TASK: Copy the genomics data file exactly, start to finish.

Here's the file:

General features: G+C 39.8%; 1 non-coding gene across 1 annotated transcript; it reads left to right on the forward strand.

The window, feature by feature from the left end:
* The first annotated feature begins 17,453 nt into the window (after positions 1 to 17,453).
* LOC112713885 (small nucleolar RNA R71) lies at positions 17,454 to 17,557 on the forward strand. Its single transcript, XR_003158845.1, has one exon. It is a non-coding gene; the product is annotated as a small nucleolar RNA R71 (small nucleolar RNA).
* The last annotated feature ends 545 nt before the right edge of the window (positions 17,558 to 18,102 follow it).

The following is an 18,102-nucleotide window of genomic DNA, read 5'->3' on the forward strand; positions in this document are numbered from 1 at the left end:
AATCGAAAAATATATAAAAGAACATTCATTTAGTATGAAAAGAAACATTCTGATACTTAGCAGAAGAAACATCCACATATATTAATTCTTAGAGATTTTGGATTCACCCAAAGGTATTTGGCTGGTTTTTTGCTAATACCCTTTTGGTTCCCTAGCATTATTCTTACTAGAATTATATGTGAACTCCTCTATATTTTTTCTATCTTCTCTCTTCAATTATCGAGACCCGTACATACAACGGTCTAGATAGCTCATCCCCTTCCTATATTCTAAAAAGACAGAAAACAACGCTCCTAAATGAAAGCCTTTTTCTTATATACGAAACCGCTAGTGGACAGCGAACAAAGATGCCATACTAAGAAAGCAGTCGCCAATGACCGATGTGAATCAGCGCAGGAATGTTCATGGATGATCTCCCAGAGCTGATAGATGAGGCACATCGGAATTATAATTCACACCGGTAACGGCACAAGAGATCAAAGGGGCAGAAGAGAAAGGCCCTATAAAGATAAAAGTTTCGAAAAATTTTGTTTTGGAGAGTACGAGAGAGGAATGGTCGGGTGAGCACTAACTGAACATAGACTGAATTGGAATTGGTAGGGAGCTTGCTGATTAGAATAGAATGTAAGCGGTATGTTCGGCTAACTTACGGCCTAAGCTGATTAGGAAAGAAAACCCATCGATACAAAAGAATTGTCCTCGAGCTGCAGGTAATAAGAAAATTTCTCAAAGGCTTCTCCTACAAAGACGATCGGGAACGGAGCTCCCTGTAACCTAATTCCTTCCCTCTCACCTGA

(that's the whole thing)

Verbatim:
General features: G+C 39.8%; 1 non-coding gene across 1 annotated transcript; it reads left to right on the forward strand.

The window, feature by feature from the left end:
* The first annotated feature begins 17,453 nt into the window (after positions 1 to 17,453).
* LOC112713885 (small nucleolar RNA R71) lies at positions 17,454 to 17,557 on the forward strand. Its single transcript, XR_003158845.1, has one exon. It is a non-coding gene; the product is annotated as a small nucleolar RNA R71 (small nucleolar RNA).
* The last annotated feature ends 545 nt before the right edge of the window (positions 17,558 to 18,102 follow it).

The following is an 18,102-nucleotide window of genomic DNA, read 5'->3' on the forward strand; positions in this document are numbered from 1 at the left end:
AATCGAAAAATATATAAAAGAACATTCATTTAGTATGAAAAGAAACATTCTGATACTTAGCAGAAGAAACATCCACATATATTAATTCTTAGAGATTTTGGATTCACCCAAAGGTATTTGGCTGGTTTTTTGCTAATACCCTTTTGGTTCCCTAGCATTATTCTTACTAGAATTATATGTGAACTCCTCTATATTTTTTCTATCTTCTCTCTTCAATTATCGAGACCCGTACATACAACGGTCTAGATAGCTCATCCCCTTCCTATATTCTAAAAAGACAGAAAACAACGCTCCTAAATGAAAGCCTTTTTCTTATATACGAAACCGCTAGTGGACAGCGAACAAAGATGCCATACTAAGAAAGCAGTCGCCAATGACCGATGTGAATCAGCGCAGGAATGTTCATGGATGATCTCCCAGAGCTGATAGATGAGGCACATCGGAATTATAATTCACACCGGTAACGGCACAAGAGATCAAAGGGGCAGAAGAGAAAGGCCCTATAAAGATAAAAGTTTCGAAAAATTTTGTTTTGGAGAGTACGAGAGAGGAATGGTCGGGTGAGCACTAACTGAACATAGACTGAATTGGAATTGGTAGGGAGCTTGCTGATTAGAATAGAATGTAAGCGGTATGTTCGGCTAACTTACGGCCTAAGCTGATTAGGAAAGAAAACCCATCGATACAAAAGAATTGTCCTCGAGCTGCAGGTAATAAGAAAATTTCTCAAAGGCTTCTCCTACAAAGACGATCGGGAACGGAGCTCCCTGTAACCTAATTCCTTCCCTCTCACCTGA